In Anacostia, Giving New Life to Worn Historic Area
Thursday, July 5, 2007
The grand front porches, wrought-iron fences, elaborate windows and Italianate, cottage and Queen Anne-style architecture tell the story of historic Anacostia. But decades of damaging weather and a lack of money have left much of that history in a state of disrepair.
Some have spent thousands to renovate their Anacostia homes in Southeast, but many homeowners can't afford expensive repairs. So the city, through the D.C. Historic Preservation Office, is providing up to $300,000 in grants to renovate historic Anacostia homes.
"The need is definitely here," said Charles E. Wilson, president of the Historic Anacostia Block Association, a social organization made up of new and established neighbors. "We're looking forward to seeing some improvements."
Homeowners can apply for grants worth up to $35,000 for projects that "contribute to the character" of the neighborhood, such as repairing exterior walls, siding, windows, roofs, cornices, porches, steps, fences and masonry. They may also reconstruct a porch that was once part of the house, repair a sagging or collapsed floor or rebuild a foundation.
Many of the homes in the Anacostia Historic District -- which the preservation office defines as the neighborhood between Martin Luther King Jr. Avenue SE, Good Hope Road SE and the Frederick Douglass historic home -- were built between 1850 and 1930 for Navy Yard workers and their families. The Anacostia Community Museum refers to the area as "one of the District's first suburbs."
The money for the grants was formerly budgeted as local tax credits for low- and middle-income homeowners and hardly ever used, said Brendan Meyer, historic preservation specialist with the preservation office. At the urging of local preservation and neighborhood groups, the City Council changed the tax credits into a grant program.
"Not many cities give direct cash grants of this size," Meyer said. "It's usually just tax incentives."
The Anacostia grants are a pilot program, and the preservation office hopes to extend the grant program next year to 11 more areas: Blagden Alley/Naylor Court, Capitol Hill, Greater 14th Street, Greater U Street, LeDroit Park, Mount Pleasant, Mount Vernon Square, Mount Vernon Triangle, Shaw, Strivers' Section and Takoma Park. Once the program is tested and perfected, the office would like to give grants twice a year, Meyer said.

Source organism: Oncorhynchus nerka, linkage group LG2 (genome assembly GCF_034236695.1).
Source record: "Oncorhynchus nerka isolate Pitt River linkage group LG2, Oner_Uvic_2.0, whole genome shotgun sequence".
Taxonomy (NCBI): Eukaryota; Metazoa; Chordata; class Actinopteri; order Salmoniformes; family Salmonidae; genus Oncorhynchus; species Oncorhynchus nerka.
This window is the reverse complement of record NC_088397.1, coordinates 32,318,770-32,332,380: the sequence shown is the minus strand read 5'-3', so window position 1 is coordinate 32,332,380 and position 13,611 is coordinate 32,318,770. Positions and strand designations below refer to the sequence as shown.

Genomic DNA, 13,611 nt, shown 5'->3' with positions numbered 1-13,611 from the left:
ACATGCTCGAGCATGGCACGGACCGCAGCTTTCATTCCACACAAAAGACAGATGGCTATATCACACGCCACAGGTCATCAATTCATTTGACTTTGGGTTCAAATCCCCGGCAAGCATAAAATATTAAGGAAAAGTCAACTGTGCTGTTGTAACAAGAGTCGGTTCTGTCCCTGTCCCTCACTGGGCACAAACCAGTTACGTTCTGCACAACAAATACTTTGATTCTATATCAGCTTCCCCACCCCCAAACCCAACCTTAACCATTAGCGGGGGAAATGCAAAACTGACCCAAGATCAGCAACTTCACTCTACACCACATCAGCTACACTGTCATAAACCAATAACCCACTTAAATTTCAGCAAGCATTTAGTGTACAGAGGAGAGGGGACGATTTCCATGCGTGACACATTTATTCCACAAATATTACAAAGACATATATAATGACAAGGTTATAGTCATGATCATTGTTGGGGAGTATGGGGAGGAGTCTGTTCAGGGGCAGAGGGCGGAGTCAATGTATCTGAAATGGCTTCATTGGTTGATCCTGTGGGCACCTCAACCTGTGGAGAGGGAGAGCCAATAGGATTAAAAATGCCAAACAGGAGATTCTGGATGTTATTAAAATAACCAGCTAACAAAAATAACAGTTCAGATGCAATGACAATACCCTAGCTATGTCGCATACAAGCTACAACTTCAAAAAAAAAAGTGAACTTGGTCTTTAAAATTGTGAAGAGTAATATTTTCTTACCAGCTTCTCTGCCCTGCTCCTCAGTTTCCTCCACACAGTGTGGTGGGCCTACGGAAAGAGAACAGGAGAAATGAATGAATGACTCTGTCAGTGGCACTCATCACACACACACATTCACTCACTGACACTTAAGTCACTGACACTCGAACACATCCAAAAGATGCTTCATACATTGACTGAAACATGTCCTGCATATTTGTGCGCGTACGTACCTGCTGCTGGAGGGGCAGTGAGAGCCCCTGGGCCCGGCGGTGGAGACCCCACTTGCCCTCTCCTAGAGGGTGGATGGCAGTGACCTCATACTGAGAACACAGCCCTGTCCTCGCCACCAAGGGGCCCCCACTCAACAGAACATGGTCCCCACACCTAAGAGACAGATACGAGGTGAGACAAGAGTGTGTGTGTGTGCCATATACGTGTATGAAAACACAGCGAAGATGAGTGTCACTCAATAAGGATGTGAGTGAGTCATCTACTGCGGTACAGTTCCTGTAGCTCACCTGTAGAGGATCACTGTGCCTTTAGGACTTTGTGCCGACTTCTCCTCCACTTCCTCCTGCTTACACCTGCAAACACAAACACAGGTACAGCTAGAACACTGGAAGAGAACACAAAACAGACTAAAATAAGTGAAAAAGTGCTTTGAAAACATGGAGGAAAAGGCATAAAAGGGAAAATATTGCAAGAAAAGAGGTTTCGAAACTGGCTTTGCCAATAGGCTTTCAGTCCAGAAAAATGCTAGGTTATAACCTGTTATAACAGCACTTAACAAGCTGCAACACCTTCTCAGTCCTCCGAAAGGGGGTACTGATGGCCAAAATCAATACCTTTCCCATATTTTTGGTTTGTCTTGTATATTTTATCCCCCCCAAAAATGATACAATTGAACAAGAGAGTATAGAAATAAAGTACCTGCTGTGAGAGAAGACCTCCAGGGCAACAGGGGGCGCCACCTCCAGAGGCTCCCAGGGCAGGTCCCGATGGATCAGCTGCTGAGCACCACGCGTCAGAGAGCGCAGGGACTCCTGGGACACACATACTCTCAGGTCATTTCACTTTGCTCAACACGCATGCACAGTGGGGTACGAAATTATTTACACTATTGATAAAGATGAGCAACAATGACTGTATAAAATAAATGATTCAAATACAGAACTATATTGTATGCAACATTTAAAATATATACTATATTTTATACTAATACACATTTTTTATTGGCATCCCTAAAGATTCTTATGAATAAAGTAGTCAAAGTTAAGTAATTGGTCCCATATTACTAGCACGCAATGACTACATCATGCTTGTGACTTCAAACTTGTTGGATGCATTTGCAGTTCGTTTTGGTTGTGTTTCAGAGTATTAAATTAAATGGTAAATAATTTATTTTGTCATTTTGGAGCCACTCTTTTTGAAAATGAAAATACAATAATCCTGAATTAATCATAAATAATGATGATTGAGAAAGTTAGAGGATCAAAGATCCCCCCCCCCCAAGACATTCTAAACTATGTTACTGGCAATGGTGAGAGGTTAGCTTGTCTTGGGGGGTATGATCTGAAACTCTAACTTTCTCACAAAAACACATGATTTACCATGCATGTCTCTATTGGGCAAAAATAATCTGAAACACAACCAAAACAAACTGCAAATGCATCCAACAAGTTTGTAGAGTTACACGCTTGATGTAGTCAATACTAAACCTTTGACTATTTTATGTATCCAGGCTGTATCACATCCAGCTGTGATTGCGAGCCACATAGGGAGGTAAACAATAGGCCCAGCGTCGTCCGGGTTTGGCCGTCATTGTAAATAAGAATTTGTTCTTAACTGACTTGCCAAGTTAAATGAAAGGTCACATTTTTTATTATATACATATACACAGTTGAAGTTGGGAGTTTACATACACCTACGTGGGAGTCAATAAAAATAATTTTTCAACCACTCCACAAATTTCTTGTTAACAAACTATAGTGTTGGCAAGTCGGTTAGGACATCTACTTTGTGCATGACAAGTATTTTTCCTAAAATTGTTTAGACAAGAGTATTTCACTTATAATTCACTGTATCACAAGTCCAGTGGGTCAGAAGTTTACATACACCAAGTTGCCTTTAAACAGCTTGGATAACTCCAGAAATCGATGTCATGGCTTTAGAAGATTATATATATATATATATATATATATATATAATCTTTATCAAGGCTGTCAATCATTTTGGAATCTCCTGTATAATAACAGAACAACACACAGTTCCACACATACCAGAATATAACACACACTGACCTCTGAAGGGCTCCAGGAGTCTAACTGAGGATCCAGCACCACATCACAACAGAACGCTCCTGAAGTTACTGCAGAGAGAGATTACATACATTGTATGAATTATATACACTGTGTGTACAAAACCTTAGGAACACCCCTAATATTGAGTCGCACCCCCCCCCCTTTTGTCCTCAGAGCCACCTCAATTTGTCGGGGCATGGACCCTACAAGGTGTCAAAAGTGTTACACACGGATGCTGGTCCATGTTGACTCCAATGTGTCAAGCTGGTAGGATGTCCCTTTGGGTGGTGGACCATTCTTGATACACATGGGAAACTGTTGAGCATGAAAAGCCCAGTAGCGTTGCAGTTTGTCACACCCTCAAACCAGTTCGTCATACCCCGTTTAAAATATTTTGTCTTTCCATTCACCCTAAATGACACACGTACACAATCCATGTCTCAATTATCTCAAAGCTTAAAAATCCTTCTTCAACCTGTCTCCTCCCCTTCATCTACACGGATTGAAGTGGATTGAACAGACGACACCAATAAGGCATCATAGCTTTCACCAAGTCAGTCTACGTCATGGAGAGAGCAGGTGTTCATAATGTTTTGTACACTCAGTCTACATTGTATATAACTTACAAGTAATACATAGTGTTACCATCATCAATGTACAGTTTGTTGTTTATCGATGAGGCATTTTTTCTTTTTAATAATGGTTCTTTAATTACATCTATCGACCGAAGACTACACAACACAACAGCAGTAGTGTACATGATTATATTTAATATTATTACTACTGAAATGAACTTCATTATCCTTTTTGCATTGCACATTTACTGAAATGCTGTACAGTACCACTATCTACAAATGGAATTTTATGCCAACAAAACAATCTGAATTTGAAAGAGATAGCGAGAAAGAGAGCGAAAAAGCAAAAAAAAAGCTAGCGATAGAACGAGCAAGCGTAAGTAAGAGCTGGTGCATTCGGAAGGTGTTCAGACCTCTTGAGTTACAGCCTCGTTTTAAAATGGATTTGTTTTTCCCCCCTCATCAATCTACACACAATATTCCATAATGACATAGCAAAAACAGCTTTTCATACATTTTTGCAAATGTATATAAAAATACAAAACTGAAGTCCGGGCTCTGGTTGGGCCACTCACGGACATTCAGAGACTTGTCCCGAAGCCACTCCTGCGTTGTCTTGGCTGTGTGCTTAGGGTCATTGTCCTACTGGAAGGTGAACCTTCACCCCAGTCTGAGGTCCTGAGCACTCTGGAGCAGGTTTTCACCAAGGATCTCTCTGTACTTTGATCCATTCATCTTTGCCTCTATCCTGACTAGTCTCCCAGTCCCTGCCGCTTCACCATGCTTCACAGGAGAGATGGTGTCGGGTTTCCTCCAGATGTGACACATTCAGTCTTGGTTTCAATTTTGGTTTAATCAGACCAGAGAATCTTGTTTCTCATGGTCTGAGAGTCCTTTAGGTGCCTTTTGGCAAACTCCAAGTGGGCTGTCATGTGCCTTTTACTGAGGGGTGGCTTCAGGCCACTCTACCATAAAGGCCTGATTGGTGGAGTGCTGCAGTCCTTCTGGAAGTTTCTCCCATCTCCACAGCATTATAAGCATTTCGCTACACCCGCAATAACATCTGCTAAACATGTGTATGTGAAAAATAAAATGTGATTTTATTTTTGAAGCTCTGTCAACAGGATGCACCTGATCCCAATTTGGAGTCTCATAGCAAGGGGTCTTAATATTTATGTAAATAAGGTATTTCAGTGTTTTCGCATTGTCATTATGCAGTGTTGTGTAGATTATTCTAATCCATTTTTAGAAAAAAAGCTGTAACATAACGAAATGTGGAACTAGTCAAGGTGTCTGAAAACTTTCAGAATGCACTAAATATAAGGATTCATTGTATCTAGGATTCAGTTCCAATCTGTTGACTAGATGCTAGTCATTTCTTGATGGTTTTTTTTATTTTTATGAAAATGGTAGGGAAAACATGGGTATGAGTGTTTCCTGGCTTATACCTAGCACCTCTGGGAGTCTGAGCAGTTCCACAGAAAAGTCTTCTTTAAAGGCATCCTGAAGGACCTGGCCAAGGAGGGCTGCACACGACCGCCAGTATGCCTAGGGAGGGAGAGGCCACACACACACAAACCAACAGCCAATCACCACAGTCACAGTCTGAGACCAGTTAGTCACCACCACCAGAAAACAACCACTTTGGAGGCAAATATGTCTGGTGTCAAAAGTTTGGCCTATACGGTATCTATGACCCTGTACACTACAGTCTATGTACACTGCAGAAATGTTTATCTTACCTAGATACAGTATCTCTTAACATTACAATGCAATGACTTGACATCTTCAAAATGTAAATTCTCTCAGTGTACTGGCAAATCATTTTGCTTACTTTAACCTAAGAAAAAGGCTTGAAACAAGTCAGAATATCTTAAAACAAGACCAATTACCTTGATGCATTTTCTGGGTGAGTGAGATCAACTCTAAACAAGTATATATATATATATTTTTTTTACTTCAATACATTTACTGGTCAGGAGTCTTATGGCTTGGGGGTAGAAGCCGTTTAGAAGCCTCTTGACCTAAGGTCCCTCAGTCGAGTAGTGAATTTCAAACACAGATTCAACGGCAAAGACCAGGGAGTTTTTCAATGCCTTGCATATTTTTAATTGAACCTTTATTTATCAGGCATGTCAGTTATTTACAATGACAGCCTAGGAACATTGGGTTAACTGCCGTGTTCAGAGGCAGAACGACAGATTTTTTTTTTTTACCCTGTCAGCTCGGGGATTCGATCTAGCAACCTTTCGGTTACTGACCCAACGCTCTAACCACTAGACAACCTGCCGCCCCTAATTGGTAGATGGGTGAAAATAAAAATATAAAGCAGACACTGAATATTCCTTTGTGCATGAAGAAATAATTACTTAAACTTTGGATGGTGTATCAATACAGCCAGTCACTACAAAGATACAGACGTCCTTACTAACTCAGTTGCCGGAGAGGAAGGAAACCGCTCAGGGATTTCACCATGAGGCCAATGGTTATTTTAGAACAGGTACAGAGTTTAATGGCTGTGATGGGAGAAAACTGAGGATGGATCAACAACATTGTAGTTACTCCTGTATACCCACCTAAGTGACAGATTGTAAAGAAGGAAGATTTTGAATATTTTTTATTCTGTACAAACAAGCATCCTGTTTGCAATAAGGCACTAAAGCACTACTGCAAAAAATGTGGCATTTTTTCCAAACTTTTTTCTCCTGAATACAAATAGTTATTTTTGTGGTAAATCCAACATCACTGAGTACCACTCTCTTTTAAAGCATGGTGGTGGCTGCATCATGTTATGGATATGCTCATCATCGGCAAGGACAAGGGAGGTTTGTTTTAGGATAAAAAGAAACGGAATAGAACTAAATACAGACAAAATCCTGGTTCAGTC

To qualify for the Anacostia grants, homeowners must complete a two-part application. The first part, which is due Monday, asks for general information, income bracket, a photograph of the home and a short description of the planned work. The goal of this step is to make sure the homeowner qualifies before they collect bids and complete a more complicated grant application, Meyer said. It also helps the preservation office weed out homes that do not qualify as historic.
"There may be buildings dead in the center of the historic district, but they were built in the '70s or '80s," Meyer said. "Those are 'noncontributing buildings' and don't qualify."
Some grant recipients may have to match about 15 to 40 percent of the grant money, and others may make too much to qualify. For example, an Anacostia household of four making less than $65,016 would not have to match any costs; those making up to $97,524 would match 15 percent of the cost; and those making up to $108,360 would be required to match 40 percent of the cost. Those making more than that would not qualify.
Once homeowners make it past the first qualification phase, they can begin to collect bids for the work. Meyer said the office hopes to announce grant recipients by late September.
Those interested in applying for a grant can find the application form and a list of frequently asked questions athttp:/